Entries in NBC (7)

Tuesday
Jan172012

Gawker, Denton and Daulerio Get Brian Williams/Lana Del Rey Fiasco All Wrong

REVIEWING THE NEWS: The gossip site and its founder, Nick Denton, draw line in the sand of journalistic ethics after posting Brian Williams' personal e-mail about Lana Del Rey.

 

By Kenny Herzog

 

Nick Denton's Gawker Media embodies the blogosphere's curious position as unfiltered aggregator of truth and unchecked court jester. REVIEWniverse has taken the company's principal domain, Gawker.com, to task in the past for the relatively victimless distinction of boasting less-than-credible musical taste. But yesterday, Denton and his new editor-in-chief, muckraking former Deadspin Editor A.J. Daulerio, imposed a substandard of poor journalism when they posted NBC Nightly News anchor Brian Williams' personal e-mail to Denton without consent. 

By now, you've all read that Williams wrote Denton on Sunday to join the chorus of boos hurled at last weekend's maligned SNL performer, pixie chanteusse Lana Del Rey. It was an informal, clearly personal and off-the-record correspondence in which Williams lamented that Del Rey was "the least-experienced musical guest in the show's history" and good-naturedly bemoaned that "it was a fallow holiday period for those of us who check your shit 10 times a day by iphone [sic]." And you also know that Daulerio, after what we presume was much discussion with Denton and Gawker staff, posted the e-mail verbatim on their site the following afternoon. Lastly, you've heard or seen that NBC PR (no doubt unhappy about the cross-contimination within their brand) sent Gawker a stern but reasonable demand to remove the item, and Daulerio merely updated his original story by making that correspondence public as well.

Frankly, this reeks more of Daulerio's recklessness than Denton's salacious tendencies. Either way, the gauntlet has been laid. It's clear that for Gawker (and as they go, so do countless apers), no friendship or set of basic personal or journalistic principles will stand between them and a childish impulse to determine what qualifies as "news," deliver it with irresponsible whim and no discernable point of view, and let others sort out the consequences and implications while they calculate Web traffic and turn it into liquid ad-revenue gold.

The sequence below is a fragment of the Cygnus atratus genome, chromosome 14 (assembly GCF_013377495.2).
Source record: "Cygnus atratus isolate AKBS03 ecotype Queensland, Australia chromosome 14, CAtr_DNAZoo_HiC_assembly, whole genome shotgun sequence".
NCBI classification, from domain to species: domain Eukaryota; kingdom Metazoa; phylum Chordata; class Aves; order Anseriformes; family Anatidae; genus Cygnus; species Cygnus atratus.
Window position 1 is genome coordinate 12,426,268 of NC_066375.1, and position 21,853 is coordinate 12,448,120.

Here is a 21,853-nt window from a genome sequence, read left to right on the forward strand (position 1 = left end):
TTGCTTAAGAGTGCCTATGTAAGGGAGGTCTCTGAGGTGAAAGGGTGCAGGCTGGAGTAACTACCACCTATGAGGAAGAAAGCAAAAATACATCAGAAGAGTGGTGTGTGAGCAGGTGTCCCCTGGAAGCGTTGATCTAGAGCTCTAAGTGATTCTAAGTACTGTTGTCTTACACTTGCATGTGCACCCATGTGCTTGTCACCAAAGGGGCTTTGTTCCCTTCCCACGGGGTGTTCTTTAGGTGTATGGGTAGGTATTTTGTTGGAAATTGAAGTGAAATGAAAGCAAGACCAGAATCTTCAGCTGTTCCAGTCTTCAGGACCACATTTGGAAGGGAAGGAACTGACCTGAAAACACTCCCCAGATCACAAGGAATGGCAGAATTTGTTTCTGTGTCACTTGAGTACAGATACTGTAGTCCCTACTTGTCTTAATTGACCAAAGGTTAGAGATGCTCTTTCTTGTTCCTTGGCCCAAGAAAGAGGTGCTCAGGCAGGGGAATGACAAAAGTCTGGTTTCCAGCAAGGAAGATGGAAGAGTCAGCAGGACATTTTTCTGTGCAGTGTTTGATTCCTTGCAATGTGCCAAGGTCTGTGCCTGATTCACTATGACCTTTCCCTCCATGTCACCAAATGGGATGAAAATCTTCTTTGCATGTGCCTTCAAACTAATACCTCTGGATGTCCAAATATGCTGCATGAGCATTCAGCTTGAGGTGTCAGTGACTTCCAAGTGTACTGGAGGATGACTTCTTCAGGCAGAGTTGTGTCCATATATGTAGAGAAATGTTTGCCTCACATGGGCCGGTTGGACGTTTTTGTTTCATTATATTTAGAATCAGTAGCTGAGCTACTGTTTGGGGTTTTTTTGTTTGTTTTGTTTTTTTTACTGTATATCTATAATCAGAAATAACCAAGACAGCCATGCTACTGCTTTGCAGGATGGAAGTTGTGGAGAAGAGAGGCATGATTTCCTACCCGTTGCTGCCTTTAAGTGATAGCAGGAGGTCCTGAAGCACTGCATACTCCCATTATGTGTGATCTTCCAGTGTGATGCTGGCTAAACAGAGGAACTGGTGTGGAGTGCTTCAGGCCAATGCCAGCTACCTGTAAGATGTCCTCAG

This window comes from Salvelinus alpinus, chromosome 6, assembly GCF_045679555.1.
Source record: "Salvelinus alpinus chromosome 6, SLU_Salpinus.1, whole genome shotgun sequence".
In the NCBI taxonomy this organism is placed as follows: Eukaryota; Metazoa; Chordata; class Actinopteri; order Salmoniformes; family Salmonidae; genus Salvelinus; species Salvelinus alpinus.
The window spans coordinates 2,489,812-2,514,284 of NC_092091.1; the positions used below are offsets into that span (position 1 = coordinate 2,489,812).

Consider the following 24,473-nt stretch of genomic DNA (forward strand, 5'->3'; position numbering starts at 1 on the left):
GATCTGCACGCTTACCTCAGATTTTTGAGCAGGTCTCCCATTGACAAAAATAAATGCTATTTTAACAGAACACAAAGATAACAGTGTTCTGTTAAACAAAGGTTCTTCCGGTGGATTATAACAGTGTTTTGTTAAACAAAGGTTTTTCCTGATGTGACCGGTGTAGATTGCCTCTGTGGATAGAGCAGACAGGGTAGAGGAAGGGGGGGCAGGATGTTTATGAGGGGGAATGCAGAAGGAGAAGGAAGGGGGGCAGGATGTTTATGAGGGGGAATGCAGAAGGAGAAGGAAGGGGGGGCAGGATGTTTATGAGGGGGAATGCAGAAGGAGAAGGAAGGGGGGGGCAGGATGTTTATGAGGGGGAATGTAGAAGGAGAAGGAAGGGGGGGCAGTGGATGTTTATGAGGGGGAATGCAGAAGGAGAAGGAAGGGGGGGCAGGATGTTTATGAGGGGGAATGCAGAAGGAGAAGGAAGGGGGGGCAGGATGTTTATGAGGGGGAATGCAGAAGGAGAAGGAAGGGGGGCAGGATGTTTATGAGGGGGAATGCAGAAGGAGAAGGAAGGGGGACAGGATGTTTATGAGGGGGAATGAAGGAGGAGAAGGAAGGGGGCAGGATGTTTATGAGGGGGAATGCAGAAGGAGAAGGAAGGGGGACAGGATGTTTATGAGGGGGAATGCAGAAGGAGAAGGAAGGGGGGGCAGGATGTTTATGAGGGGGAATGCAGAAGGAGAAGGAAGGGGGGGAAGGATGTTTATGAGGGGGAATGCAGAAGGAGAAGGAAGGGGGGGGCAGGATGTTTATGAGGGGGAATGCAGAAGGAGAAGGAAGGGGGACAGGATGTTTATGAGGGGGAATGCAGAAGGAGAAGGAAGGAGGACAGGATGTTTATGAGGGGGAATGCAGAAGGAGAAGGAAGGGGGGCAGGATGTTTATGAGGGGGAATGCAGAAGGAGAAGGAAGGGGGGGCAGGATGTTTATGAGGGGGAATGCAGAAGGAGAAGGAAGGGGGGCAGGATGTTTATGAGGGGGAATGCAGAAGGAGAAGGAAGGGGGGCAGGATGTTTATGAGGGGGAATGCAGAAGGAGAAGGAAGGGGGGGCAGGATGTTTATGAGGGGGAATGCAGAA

For any of us who've ever worked in a real newsroom or, as consumers, are simply adapting to the digital information age with a bit of blind faith, it's impossible to fathom that Denton and Daulerio's story could be planted with total transparency from the inside. It's depressing to consider the breakdown of accountability within an organization that, like it or not, influences more readers on an average afternoon than most major newspapers even reach in a week.

Gawker may have caught Williams in an untenable position by putting him at odds with his employing network, but something tells us we haven't heard the final word on all this. In journalism and in life, corrupting privacy and closely held relationships can have short-term gains, but almost always precipitates an eventual collapse of relevance and character. Daulerio better realize he's playing with the big boys now, because Denton's just a careless schoolyard bully.

 

IN OTHER WORDS: There has to be some kind of bar before it can be lowered.

DENTON AND DAULERIO RATING: 0/10

WE STILL LOVE BRIAN WILLIAMS RATING: 10/10

NO COMMENT ON LANA DEL REY BECAUSE THIS SITE'S EDITORS HAVE WILDLY DISSENTING OPINIONS RATING: We'll Publish Our Private E-mails About It Later/10

 

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Sunday
Dec182011

Death of Kim Jong Il Puts New '30 Rock' Season in Awkward Spot

REVIEWING THE NEWS: A day after 30 Rock unveiled its extended Season 6 trailer, featuring their continuing, satirical Kim Jong Il storyline, the North Korean leader died of a reported heart attack. Will the sitcom still air all eps as planned? And will there be international backlash?

By Kenny Herzog

Hard to say if Jong Il's passing is cause for 30 Rock to pop champagne. (Credit: Art Streibler/NBC)

 

North Korea's pretty shut off from American pop culture, so it's not very likely that NBC's sometimes-political comedy of the absurd, 30 Rock, has been a major topic of interest for its citizens or government. Even if a good portion of Season 5 focused on network head Jack Donaghy's (Alec Baldwin) efforts to rescue his girlfriend, political reporter Avery Jessup (Elizabeth Banks), who was being held hostage and forced into marriage by Kim Jong Il (who was played with cross-dressed hilarity by Margaret Cho).

Speaking of Jong Il, the longtime North Korean leader and constant nuclear threat died Saturday of what his country's state-run media are saying was a heart attack, brought on by the rigors of "dedicating his life to the people." Man, he must have hated the people.

This brings us back to 30 Rock, which premiered a lengthy teaser this past Friday for its Jan. 12 premiere. Naturally, the clip (viewable below) features new snippets from the ongoing Jong Il spoof. And they are, of course, hilarious. But its fortuitious timing could lead to unwanted attention or protest from overseas toward Tina Fey and co.'s gentle sending up of the late Communist militant. And without having seen the episodes in context, it's tough to say if their satire will appear a bit mean-spirited or simply timely.